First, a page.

Necessity! When we had to move our adaptive design workshop in Ibarra, Ecuador to a new smaller location, we suddenly realized that we could no longer construct the larger standing tables we had been making because they wouldn’t fit through the door. It was about time to change our design anyway, because the families had difficulty transporting them in a taxi or bus.

Our standing tables are used for children who require significant support to maintain upright posture. We can stand a child in a well-aligned position with laterals, knee padding, wrap-around trunk support, and, if needed, leg separators, elbow blocks, and slight forward inclination. Other children can join in the play from the other side of the table-top. The benefits of standing include better bone and joint health, improved digestion and respiration, development of equilibrium responses and preparation for walking, positioning of the hands for function, inclusion at the level of other children, and more independence in play. The standing tables, all custom-built, are very much in demand in this small city in the Northern Andes Mountains where little adaptive equipment is available.

Devy stands for the first time with an old standing table design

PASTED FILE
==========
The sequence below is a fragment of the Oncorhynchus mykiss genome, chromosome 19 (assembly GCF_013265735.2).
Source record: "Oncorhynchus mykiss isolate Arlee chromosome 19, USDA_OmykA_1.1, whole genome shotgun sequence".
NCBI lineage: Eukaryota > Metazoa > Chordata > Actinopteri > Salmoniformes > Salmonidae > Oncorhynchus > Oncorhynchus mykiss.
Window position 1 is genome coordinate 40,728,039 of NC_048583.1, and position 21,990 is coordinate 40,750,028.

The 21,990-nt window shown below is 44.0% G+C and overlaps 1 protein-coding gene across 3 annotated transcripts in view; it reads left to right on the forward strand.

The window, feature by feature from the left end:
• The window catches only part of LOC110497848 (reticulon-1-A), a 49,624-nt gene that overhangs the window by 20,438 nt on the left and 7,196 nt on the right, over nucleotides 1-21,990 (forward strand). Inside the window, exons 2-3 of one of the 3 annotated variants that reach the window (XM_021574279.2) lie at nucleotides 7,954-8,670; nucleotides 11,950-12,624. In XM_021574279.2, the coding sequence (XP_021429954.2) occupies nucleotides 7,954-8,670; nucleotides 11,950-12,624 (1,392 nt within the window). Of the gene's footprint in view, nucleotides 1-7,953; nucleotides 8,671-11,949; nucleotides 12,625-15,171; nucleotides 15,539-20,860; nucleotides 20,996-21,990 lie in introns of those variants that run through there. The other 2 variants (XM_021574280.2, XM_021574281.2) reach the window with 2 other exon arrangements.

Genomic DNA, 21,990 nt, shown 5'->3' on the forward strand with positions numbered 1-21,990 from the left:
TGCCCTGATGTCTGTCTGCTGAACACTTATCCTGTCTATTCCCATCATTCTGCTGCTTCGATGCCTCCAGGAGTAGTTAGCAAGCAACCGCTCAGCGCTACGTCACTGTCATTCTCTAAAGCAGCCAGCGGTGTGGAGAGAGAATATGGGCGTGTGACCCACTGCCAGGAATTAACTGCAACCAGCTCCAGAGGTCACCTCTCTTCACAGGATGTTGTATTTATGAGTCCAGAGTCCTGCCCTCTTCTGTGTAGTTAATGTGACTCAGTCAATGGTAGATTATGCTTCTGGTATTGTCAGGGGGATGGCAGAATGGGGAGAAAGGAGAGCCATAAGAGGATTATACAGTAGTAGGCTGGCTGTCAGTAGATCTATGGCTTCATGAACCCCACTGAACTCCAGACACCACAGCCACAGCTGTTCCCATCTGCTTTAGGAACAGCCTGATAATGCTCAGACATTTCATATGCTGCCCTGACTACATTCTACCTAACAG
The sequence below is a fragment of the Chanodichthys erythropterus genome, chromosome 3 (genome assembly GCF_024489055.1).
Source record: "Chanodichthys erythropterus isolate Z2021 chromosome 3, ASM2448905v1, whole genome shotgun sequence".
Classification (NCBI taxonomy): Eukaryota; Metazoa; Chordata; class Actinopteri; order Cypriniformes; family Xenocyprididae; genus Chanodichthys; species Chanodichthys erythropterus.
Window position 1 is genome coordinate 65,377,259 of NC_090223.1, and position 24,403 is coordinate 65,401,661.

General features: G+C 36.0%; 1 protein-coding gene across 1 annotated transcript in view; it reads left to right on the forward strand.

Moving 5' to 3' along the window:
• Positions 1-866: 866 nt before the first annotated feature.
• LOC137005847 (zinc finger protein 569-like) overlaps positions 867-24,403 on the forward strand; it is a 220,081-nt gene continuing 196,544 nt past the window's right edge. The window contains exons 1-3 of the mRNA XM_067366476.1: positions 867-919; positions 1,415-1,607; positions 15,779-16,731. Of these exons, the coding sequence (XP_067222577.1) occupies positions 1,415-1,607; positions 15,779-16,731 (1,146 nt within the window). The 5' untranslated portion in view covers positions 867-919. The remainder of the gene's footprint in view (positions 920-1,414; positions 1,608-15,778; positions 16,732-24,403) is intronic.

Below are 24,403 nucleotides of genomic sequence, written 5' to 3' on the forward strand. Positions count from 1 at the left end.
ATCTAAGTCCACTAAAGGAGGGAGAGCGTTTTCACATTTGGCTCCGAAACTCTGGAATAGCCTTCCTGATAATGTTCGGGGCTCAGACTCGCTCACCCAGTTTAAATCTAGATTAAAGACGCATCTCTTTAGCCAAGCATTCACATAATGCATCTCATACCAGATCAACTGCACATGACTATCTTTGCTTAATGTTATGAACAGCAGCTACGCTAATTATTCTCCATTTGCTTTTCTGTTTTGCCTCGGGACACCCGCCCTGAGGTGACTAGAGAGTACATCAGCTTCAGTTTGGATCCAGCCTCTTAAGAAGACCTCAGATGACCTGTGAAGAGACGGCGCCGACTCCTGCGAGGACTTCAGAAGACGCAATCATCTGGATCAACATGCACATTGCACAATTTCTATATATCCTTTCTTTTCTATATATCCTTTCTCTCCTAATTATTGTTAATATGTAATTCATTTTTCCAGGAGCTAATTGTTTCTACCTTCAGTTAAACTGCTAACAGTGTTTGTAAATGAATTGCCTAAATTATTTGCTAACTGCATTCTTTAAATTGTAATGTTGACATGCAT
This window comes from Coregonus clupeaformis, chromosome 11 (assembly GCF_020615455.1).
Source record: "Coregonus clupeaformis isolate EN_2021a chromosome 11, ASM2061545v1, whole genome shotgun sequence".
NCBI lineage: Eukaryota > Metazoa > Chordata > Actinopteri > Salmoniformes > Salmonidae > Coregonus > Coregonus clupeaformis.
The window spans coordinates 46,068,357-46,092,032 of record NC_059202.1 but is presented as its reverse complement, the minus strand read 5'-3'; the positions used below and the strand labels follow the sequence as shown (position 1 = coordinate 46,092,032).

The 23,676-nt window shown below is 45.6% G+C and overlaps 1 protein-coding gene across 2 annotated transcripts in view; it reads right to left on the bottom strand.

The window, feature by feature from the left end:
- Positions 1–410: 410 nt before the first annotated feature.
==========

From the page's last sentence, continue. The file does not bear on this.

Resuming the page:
But how could we be sure that a new design would be stable and safe? Fortunately, some volunteer engineering students from BYU volunteered to redesign. After a week of consultation, computer design, experimentation, cutting, gluing and folding, they made a design that could be easily disassembled, used less cardboard, looked more streamlined, and met all criteria for configuration and safety. BYU Mechanical Engineering student Nolan LeSueur said, “Scott and I loved the strength and durability of the previous model, but families couldn’t fit it in a taxi. Our main objective was not to make a new model, but to make changes to the old model so it would be smaller while still yielding similar strength and durability properties. This was accomplished by cutting down the size and splitting the table into components that could be disassembled to fit into a taxi.”

Scott Cunnington and Nolan LeSueur check the integrity of their design

We now have a formula, based on the child’s height and arm reach, to make it as compact as possible while being stable in all directions.

Samay will join her family at their vending stand from the advantage of a standing position instead of lying down behind the scenes.

Samay’s standing table also has a stabilizing cross piece (not shown here)